The self has been one of the most widely studied phenomena in psychology, yet there is no consensus about what it is, and indeed some scholars have boldly proposed that there is no such thing. This talk argues the reality of the self as a social adaptation at the interface between the physical body and the social system. It reviews evidence that human groups function best on the basis of differentiated identities. The conclusion is that the self emerged not from the inner requirements of the brain or psyche but rather from the requirements of organized groups.
Data and Big Ideas
Toward a Scientific Theory of Free Will
This talk combines conceptual discussion of the grand problem with free will with laboratory studies, including our work on self-control, decision making, and the new work on glucose, as well as studies on manipulated disbelief in free will. It seeks to provide a scientific understanding of free will as an evolved form of action control suited to enable human beings to function in their complex social environment, including culture.
Emotion, Behavior, and the Illusion of Learning
The assumption that emotion is the direct cause of behavior is widespread but the evidence for it is surprisingly weak and confounded. This talk reviews the evidence and proposes an alternative theory depicting emotion as a feedback system. One corollary is that people will often use their emotional reactions as cues to how much they learned.
Erotic Plasticity: Nature, Culture, and Sex Drive
Based on my 2000 Psychological Bulletin review, this article integrates a mass of information about influences on human sexuality. The theme is that cultural, social, and situational factors have a stronger influence on female than male sexuality. No original data, though it covers a wide range of previously published findings.
Additional Talks (Available with multiple lecture engagements)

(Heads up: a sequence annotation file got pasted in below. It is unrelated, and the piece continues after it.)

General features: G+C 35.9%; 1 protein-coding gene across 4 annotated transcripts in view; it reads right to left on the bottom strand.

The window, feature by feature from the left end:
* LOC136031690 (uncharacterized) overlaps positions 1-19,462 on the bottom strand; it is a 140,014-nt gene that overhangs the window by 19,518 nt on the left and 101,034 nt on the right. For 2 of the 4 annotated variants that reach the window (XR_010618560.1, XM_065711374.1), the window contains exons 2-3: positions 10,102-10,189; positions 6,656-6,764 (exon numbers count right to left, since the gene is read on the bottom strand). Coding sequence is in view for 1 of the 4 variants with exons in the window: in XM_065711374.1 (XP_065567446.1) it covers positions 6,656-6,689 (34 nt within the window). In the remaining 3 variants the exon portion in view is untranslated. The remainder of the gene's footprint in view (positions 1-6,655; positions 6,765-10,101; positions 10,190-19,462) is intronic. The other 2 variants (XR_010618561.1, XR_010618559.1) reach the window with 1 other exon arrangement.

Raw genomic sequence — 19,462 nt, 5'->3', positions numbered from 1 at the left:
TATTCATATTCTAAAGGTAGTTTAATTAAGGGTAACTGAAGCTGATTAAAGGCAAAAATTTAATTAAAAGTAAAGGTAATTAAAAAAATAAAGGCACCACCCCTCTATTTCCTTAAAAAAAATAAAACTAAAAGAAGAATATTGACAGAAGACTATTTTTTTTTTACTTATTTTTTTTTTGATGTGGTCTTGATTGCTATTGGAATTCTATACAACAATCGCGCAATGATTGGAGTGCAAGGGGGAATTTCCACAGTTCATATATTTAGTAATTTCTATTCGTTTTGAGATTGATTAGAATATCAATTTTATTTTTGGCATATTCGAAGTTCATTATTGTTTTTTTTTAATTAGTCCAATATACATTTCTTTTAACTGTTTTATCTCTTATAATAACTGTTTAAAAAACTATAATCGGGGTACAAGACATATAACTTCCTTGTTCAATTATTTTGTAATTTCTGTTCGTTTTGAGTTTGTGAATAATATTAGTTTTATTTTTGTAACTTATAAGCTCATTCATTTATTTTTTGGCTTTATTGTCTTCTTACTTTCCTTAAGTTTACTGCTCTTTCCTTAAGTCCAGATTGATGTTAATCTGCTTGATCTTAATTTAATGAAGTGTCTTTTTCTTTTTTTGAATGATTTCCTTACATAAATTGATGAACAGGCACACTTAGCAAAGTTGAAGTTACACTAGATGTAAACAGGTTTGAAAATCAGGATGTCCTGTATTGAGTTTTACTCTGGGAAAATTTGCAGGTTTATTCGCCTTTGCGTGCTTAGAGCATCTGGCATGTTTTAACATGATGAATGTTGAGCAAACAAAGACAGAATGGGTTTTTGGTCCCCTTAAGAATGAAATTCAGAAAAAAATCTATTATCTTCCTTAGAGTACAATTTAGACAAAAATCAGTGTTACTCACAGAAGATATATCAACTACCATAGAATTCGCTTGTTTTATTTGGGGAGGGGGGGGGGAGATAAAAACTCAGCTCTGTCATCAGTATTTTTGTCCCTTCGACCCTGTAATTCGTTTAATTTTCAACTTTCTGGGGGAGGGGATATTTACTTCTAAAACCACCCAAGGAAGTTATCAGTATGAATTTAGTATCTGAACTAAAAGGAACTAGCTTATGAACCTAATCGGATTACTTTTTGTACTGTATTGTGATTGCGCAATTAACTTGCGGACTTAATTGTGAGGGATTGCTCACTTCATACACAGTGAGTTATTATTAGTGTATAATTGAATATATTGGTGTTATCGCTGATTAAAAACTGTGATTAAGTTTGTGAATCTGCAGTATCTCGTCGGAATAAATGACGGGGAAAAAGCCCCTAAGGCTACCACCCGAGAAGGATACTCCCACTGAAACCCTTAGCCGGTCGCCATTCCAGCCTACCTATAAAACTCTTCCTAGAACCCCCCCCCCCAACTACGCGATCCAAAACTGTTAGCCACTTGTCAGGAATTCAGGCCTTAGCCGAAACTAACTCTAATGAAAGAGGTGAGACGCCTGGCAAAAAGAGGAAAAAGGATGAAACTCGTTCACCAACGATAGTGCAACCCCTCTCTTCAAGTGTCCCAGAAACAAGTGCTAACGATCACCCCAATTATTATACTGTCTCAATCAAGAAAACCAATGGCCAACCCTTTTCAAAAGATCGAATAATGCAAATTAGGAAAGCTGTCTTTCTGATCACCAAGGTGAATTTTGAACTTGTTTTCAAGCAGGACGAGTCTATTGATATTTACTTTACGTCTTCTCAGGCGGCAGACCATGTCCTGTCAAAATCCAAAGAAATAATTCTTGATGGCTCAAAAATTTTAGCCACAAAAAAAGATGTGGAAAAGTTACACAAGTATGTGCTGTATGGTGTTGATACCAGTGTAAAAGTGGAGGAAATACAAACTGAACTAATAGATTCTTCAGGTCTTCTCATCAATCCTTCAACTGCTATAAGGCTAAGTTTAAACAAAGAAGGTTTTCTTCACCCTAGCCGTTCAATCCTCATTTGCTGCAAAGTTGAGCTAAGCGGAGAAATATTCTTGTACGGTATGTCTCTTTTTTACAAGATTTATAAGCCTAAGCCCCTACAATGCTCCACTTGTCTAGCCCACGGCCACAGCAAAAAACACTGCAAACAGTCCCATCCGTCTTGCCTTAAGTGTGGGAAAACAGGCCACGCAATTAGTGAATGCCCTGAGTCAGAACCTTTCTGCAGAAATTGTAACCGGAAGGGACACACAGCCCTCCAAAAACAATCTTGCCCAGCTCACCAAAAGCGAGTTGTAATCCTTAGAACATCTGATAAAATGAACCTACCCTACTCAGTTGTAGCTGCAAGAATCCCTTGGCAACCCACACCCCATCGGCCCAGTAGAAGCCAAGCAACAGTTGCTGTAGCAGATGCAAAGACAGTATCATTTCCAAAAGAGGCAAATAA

Pathways to Self-Destruction: How & Why People Do Stupid Things
Developed specifically for an NIH symposium, this talk reviews multiple strands of theorizing, literature review, and original experiments that cover my approaches to irrational, self-defeating behavior, including emotional distress, foolish risk taking, destructive tradeoffs, escaping self-awareness, and failed self-regulation. This talk is not central to my current work and should only be used as a second or third talk or if there is overwhelming particular interest in self-defeating behavior.
After 18,000 Studies, What Good Is Self-Esteem?
An integrative overview of the research literature on the benefits of high self-esteem, plus some additional discussion of how people with high vs. low self-esteem are different.
Exploring Humanity (Insightful presentations)
What Makes Us Human
This TEDx talk explores the idea that humans are inherently social animals, emphasizing social interaction as a defining trait.
Presented at TEDxUQ in 2017, Baumeister delves into the unique aspects of human social life, drawing on his expertise as an experimental social psychologist. He discusses the significance of social connections and highlights how humans differ from other species in their social complexity.
Watch the TEDx UQ talk here.